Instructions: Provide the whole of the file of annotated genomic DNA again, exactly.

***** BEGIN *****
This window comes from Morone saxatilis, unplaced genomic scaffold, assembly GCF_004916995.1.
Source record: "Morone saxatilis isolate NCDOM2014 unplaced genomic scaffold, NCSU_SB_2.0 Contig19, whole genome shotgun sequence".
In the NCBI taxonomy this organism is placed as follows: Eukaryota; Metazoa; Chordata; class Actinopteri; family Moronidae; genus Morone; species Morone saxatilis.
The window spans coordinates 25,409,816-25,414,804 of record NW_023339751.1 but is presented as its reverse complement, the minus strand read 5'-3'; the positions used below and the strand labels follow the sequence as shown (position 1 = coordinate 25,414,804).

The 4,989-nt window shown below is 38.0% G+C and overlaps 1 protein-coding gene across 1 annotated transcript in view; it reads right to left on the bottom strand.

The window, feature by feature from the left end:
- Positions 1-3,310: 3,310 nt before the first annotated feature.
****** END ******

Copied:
This window comes from Morone saxatilis, unplaced genomic scaffold, assembly GCF_004916995.1.
Source record: "Morone saxatilis isolate NCDOM2014 unplaced genomic scaffold, NCSU_SB_2.0 Contig19, whole genome shotgun sequence".
In the NCBI taxonomy this organism is placed as follows: Eukaryota; Metazoa; Chordata; class Actinopteri; family Moronidae; genus Morone; species Morone saxatilis.
The window spans coordinates 25,409,816-25,414,804 of record NW_023339751.1 but is presented as its reverse complement, the minus strand read 5'-3'; the positions used below and the strand labels follow the sequence as shown (position 1 = coordinate 25,414,804).

The 4,989-nt window shown below is 38.0% G+C and overlaps 1 protein-coding gene across 1 annotated transcript in view; it reads right to left on the bottom strand.

The window, feature by feature from the left end:
- Positions 1-3,310: 3,310 nt before the first annotated feature.